If Google engineer Matt Cutts had his druthers, buying links would become an extinct SEO practice.
Cutts has addressed the topic of link-buying on a number of occasions on his blog and in blog comments elsewhere. He’s admonished webmasters who buy links for PageRank and encouraged webmasters instead to buy only links that have been “nofollowed” — in other words, where the rel=nofollow attribute has been added to the link so that the search engines do not count that link as a vote. He has stated in no uncertain terms that Google considers “buying text links for PageRank purposes to be outside our quality guidelines.”
Cutts outed the Berkeley college newspaper on his blog as a link seller. Cutts then warned that sites such as Dailycal.org that sell links may “lose their ability to give reputation.”
In other words, Google may revoke the site’s voting power — its ability to pass PageRank. That is of course disastrous for the link seller, but it is also bad news for the link buyer, who is unwittingly wasting money every month for that link.
In a comment on the O’Reilly Radar blog, Cutts revealed that “parts of Perl.com, Xml.com, etc., have not been trusted in terms of linkage for months and months.” His comments were significant: Google admitted it decreased the voting power of such excellent and useful sites as Perl.com and XML.com and downgraded the reputation value of some of the sites’ outbound links.
Beware of links?
The implication for the rest of us is clear: if you don’t want your site to suffer the same fate, you’d better tag your link ads as rel=nofollow so your advertisers won’t gain any PageRank.
How do you detect if a site has lost its ability to pass PageRank? Unfortunately, it’s not easy.
Cutts cautioned: “Remember that just because a site shows up for a link: command on Google, [that] does not mean it passes PageRank, reputation or anchortext.” There is, in fact, no way to know for sure — unless you work for Google on its Webspam team.
A link buyer can surmise the loss of the link seller’s voting power by a drop in his/her rankings commensurate with a drop in the rest of the link buyers’ rankings. Consider the case of link-selling California newspaper The Fresno Bee. At some point in time between 2004 and 2005, its reputation was rescinded by Google, as indicated by the hurried exit of nearly all the link-buying advertisers (which you can verify through the Internet Archive’s Wayback Machine).
When diagnosing whether a link seller still has his/her voting power, one tool I find helpful is the SEO-Links extension for Firefox. Simply hovering over the paid links allows me to quickly obtain rankings for the keywords targeted in the anchor text. The inference is that a site stacked with successful link advertisers is probably contributing to the rankings. If it weren’t, all those SEO-savvy advertisers probably wouldn’t be there.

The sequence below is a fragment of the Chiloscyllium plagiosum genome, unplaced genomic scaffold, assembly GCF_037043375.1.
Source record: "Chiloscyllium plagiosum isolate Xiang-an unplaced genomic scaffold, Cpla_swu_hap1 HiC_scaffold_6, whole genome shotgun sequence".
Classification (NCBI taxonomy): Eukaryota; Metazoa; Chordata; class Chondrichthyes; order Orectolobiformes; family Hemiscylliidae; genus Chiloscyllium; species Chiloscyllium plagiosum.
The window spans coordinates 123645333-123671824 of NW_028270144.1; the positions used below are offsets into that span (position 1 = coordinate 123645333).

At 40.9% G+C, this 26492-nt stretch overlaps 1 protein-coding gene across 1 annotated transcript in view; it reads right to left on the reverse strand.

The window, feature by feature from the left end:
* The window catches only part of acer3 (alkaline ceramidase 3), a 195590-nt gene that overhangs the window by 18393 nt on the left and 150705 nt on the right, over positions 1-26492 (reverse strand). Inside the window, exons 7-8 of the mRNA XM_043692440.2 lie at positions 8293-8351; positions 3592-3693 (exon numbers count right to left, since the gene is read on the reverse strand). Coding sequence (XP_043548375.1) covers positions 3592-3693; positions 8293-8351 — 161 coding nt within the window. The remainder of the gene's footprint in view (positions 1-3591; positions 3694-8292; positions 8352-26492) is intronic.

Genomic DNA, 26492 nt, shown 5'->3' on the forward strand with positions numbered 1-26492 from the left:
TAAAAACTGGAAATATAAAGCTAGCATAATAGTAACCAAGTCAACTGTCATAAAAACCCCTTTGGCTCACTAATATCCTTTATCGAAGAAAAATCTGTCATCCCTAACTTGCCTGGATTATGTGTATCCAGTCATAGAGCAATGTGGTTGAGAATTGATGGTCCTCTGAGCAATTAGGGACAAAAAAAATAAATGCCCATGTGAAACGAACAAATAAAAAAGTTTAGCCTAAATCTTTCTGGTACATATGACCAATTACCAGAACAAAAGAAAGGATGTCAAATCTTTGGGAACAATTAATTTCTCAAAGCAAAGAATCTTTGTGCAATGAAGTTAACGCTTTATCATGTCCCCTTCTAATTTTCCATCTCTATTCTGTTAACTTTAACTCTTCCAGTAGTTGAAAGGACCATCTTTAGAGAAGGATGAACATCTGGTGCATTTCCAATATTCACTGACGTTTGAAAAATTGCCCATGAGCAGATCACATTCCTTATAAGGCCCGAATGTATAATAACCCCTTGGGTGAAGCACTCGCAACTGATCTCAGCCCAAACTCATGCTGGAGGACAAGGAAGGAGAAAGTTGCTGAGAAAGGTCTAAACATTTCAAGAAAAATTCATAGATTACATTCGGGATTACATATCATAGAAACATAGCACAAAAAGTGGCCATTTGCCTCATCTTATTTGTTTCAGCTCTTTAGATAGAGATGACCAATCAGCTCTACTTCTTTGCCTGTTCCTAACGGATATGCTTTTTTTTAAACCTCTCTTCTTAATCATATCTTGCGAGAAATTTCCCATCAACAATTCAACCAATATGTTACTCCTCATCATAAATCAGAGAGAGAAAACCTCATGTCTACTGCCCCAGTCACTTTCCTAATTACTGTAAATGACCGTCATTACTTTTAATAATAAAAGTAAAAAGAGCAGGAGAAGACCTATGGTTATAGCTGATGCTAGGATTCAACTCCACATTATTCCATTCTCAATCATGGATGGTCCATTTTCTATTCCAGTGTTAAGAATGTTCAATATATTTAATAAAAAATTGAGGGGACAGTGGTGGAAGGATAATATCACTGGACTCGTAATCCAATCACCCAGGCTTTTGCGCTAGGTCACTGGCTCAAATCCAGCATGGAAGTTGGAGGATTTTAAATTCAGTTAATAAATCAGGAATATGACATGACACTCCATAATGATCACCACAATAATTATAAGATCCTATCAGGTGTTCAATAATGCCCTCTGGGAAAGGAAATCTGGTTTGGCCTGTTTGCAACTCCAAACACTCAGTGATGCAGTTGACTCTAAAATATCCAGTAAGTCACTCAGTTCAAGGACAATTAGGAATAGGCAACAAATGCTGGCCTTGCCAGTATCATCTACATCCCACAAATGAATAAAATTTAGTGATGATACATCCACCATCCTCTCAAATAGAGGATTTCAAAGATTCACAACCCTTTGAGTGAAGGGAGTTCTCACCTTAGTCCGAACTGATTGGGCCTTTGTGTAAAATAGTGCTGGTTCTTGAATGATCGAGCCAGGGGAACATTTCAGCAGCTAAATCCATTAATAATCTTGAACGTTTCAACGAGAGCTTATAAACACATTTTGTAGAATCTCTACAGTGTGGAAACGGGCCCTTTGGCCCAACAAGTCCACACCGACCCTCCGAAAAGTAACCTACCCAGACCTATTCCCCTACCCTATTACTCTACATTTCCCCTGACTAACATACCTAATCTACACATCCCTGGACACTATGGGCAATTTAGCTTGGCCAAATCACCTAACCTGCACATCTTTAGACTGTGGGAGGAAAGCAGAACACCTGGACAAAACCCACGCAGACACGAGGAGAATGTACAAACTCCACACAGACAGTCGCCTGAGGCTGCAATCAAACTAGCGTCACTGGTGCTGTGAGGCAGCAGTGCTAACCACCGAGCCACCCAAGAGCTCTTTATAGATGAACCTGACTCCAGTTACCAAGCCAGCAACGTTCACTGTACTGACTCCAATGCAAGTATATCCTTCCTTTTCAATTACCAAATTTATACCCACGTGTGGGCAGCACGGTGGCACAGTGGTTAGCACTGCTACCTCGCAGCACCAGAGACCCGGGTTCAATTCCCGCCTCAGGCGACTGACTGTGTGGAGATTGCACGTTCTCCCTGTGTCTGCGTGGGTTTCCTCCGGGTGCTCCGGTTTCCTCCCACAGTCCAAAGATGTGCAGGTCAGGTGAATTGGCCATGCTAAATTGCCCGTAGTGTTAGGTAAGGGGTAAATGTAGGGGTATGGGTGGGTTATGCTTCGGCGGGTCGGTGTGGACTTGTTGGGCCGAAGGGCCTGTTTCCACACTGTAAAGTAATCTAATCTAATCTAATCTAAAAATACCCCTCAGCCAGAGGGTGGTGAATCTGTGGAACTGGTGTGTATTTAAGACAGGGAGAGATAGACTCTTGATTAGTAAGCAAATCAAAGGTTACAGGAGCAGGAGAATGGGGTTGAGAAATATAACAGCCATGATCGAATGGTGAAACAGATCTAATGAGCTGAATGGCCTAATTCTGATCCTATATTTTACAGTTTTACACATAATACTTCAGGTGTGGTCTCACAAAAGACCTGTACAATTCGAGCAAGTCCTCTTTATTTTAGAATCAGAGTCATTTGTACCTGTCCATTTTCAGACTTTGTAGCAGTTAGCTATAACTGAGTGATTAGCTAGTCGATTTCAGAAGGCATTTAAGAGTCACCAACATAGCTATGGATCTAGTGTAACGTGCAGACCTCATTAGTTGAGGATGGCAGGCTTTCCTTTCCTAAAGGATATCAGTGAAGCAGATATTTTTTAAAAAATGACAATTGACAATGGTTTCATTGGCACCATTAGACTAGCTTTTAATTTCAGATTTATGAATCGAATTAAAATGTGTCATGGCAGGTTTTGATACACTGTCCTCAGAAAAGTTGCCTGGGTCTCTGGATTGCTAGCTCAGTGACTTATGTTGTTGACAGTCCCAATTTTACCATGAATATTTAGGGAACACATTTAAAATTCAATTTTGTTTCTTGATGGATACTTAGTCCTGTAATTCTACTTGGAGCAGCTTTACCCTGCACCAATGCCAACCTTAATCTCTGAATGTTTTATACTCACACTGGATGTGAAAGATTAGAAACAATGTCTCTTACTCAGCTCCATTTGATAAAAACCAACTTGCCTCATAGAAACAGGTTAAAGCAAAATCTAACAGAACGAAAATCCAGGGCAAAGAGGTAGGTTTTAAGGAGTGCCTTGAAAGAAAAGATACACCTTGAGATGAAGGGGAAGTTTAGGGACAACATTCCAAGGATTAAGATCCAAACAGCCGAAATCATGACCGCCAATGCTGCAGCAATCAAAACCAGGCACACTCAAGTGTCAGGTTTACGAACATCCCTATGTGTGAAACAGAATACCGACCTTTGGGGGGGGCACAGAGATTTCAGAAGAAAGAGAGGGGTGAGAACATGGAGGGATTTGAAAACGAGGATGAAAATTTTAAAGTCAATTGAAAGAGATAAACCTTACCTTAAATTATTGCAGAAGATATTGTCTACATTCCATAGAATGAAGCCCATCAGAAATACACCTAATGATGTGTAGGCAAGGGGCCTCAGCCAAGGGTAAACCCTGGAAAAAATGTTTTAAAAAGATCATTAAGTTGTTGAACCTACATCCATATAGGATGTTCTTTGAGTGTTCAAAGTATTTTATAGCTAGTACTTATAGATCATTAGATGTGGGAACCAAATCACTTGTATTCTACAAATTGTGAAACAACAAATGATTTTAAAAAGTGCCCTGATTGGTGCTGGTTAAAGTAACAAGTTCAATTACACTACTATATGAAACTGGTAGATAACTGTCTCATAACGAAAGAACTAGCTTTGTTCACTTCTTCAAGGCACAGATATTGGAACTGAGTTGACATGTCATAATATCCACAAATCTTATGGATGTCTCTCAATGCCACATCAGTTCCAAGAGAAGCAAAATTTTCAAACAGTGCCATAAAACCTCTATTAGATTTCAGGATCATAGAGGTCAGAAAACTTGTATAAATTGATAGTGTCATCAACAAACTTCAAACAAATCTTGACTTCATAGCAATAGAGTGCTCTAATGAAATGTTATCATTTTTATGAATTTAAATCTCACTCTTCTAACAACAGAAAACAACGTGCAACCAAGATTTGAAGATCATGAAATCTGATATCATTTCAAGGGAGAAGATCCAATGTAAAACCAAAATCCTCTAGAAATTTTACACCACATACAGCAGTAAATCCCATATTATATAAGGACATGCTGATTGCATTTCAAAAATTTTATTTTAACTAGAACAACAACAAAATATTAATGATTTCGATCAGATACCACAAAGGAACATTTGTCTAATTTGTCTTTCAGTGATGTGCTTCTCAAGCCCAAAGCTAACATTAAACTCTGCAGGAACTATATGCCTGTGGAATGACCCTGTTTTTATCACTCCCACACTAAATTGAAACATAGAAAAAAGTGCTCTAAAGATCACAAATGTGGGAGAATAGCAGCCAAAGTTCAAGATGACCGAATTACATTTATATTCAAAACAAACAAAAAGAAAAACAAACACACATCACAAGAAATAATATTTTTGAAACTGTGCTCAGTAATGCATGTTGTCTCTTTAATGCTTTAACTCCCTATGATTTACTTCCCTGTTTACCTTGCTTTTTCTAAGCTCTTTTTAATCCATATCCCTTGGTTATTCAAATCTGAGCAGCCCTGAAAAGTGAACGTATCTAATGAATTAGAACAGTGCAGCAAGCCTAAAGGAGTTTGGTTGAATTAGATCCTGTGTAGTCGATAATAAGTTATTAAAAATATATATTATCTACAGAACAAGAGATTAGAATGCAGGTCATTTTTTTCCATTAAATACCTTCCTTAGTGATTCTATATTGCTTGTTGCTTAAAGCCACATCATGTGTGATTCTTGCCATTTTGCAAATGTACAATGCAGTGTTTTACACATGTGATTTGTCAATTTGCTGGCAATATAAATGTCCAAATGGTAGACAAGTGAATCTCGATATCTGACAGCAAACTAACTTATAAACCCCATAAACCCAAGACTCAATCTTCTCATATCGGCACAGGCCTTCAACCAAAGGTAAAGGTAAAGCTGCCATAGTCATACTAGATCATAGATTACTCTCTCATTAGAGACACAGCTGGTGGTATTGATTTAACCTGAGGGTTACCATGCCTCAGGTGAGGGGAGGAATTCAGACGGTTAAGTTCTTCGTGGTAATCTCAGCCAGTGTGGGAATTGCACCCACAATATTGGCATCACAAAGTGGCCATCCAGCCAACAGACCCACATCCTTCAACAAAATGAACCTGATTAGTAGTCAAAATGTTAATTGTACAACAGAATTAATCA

What do SEO pros think?
Not surprisingly, search engine optimizers have a different view from Google on the issue of link-buying.
Christine Churchill, president of SEO consultancy KeyRelevance, describes the situation thus: “Search engines like to take the hard line and categorize things as either black or white. In some cases, they are actually grey. Taken to the extreme, your link from the local Chamber of Commerce could be considered link-buying.”
Indeed, a $300 annual directory submission to Yahoo! is, in effect, a paid link. But Google allows that one since there’s an editorial review process involved.
Personally, I think link-buying can be done legitimately, just like in the case of a Yahoo! directory submission. I don’t see the difference between a banner ad and a text-link ad — as long as you’re not intentionally trying to game the search engines and you expect to get traffic and brand visibility from the ads you place on websites.
To me, it seems unreasonable for Google to expect website owners to ensure that no PageRank is transferred in all the online advertising it facilitates. It is however, up to you, the advertiser, to ensure that all ads are placed on relevant websites and are not misleading, whether text-link ad or banner ad. It is then the publisher’s responsibility to screen all advertisers for relevance and ethical SEO behavior.
A site with paid links that span the spectrum of relevance — from casinos to mortgage brokers to pharmacies to jewelers to electronics merchants and all places in between — is certainly an obvious red flag to the search engines. Reputation should be passed only when the publisher can confidently vouch for the link ads and the sites to which they point (and to the sites to which they, in turn, point).
This is where a reputable and highly selective text-link broker, such as LinkExperts, can be invaluable, as you vet both the publishers and the advertisers.